How US imposed sanctions against Russia on the basis of non-proliferation laws

UNITED STATES (OBSERVATORY NEWS) — On February 13, 2020, the US State Department announced the inclusion of three Russian companies on the sanctions list. The sanctions included the Kumertau Aviation Production Enterprise, the military-industrial corporations Scientific and Production Association of Mechanical Engineering and the Instrument Design Bureau. According to Washington, they violate US legislation on the non-proliferation of weapons of mass destruction (WMD) against Iran, North Korea and Syria. What exactly are the claims against the three organizations is not specified. The sanctions took effect on February 3.

TASS has prepared material on US non-proliferation law and its application to Russian companies and organizations since 2010.

Sanctions mechanism

Nonproliferation laws provide for the termination of business cooperation between the US government and private American companies with organizations and third-country companies that supply equipment and technologies to Iran, North Korea and Syria that can be used to create WMD, cruise or ballistic missiles and are subject to the restriction of international control regimes (Missile Technology Control Regime, Australian Group Modes, Chemical Weapons Convention, Nuclear Suppliers Group, Wassenaar Sky arrangements). The ban applies to contractual agreements, trade in military goods, as well as the issuance of licenses for their export.

The sanctions process is a complex system of laws, Congressional amendments, and executive presidential decrees. The execution of sanctions is entrusted to the State Department, the ministries of finance and trade. As a rule, restrictions are introduced after the publication of the sanctions list by the federal register of the Federal Register for one to two years (sanctions under executive orders do not have a specific validity period).

About 1 thousand foreign companies, including Russian ones, came under restrictive measures in connection with non-proliferation. Russia rejects attempts of extraterritorial application of its domestic legislation by the United States.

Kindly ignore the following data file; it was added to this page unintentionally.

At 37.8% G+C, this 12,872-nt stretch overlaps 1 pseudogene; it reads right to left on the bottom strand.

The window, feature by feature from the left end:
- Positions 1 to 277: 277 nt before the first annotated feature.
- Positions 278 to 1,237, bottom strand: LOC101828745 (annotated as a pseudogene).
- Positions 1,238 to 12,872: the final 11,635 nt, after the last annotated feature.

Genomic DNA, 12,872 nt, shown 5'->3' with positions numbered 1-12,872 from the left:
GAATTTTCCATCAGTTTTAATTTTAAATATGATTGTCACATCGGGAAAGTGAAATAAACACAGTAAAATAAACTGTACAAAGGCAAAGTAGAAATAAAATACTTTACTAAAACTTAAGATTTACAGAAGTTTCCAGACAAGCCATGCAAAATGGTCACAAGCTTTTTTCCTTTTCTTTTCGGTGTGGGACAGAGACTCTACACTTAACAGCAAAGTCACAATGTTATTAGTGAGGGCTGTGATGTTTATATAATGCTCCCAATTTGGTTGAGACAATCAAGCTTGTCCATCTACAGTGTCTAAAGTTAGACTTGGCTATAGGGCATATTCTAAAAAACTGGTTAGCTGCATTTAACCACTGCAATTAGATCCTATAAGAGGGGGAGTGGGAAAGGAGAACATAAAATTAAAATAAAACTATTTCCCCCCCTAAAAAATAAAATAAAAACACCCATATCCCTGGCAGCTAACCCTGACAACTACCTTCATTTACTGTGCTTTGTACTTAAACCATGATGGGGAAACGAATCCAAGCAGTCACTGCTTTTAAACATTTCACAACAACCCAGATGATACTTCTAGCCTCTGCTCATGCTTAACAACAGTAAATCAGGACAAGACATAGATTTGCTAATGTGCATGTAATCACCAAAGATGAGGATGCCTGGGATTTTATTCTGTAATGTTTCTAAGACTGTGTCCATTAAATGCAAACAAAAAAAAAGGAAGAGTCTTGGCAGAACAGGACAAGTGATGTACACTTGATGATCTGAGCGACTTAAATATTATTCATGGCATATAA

Sanctions against Russian companies since 2010

In December 2014, three Russian defense industry enterprises were included in the sanctions list: Instrument Design Bureau in Tula, NPO Mashinostroyeniya Corporation in Reutov, Moscow Region, and MiG Aircraft Corporation in Moscow (in addition, the legal entity Geroi Rossii is included in the list; this does not appear in the Russian registry of legal entities.) Sanctions against them were extended in September 2015.

In September 2015, the Novosibirsk-based manufacturer of night-vision devices and electron-optical converters Katod and Rosoboronexport were sanctioned (Rosoboronexport contracts for the maintenance of Mi-17 helicopters in Afghanistan were withdrawn from the sanctions on November 24, 2015 ) They are suspected of violating the non-proliferation law against Iran and Syria.

On July 1, 2016, the Kuntsevo Design Bureau in Moscow, the 150th Aviation Repair Plant in Kaliningrad (as part of the Russian Helicopters holding), and the Engineering Design Bureau in Kolomna were included in the list. The validity of measures in relation to Rosoboronexport, the Instrument Design Bureau in Tula, and NPO Mashinostroyenia Corporation in Reutov was extended. All of them, according to the US Department of State, violated the American non-proliferation law against Iran and Syria.

On March 21, 2017, sanctions were extended to eight Russian companies (announced on March 24). For the first time, the Aviaexport association, the Basalt State Research and Production Enterprise, the Ulyanovsk Civil Aviation Institute named after Chief Marshal Bugaev, the Ural Civil Aviation Training Center, and the Zhukovsky and Gagarin Air Force Academy were blacklisted. With respect to Rosoboronexport, the Engineering Design Bureau in Kolomna and the 150th Aviation Repair Plant in Kaliningrad, the sanctions were extended.

On June 1, 2017, the United States imposed sanctions against three Russian companies in connection with the DPRK nuclear program. The restrictions included the Independent Oil and Gas Company (NOC), its subsidiary NNK-Resursnefteprodukt, and Ardis-Bearings LLC, registered in Moscow.

On May 8, 2018, the U.S. government decided to introduce restrictions on a number of Russian structures, incriminating them with violations of U.S. national legislation on the non-proliferation of WMDs. The blacklist, in particular, included the Training Center for Anti-aircraft Missile Forces in Gatchina, the 18th Central Scientific Research Institute of the Ministry of Defense of the Russian Federation in Kursk, the Instrument Design Bureau in Tula, the 183rd Guards Anti-aircraft Missile Regiment, and the Research and Production Concern BARL “, General Directorate of the General Staff and joint-stock company Rosoboronexport.

On May 21, 2019, the Tula Instrument Design Bureau, MMZ Avangard and the anti-aircraft missile training center in Gatchina were included in the sanctions list.


This article is written and prepared by our foreign editors writing for OBSERVATORY NEWS from different countries around the world – material edited and published by OBSERVATORY staff in our newsroom.

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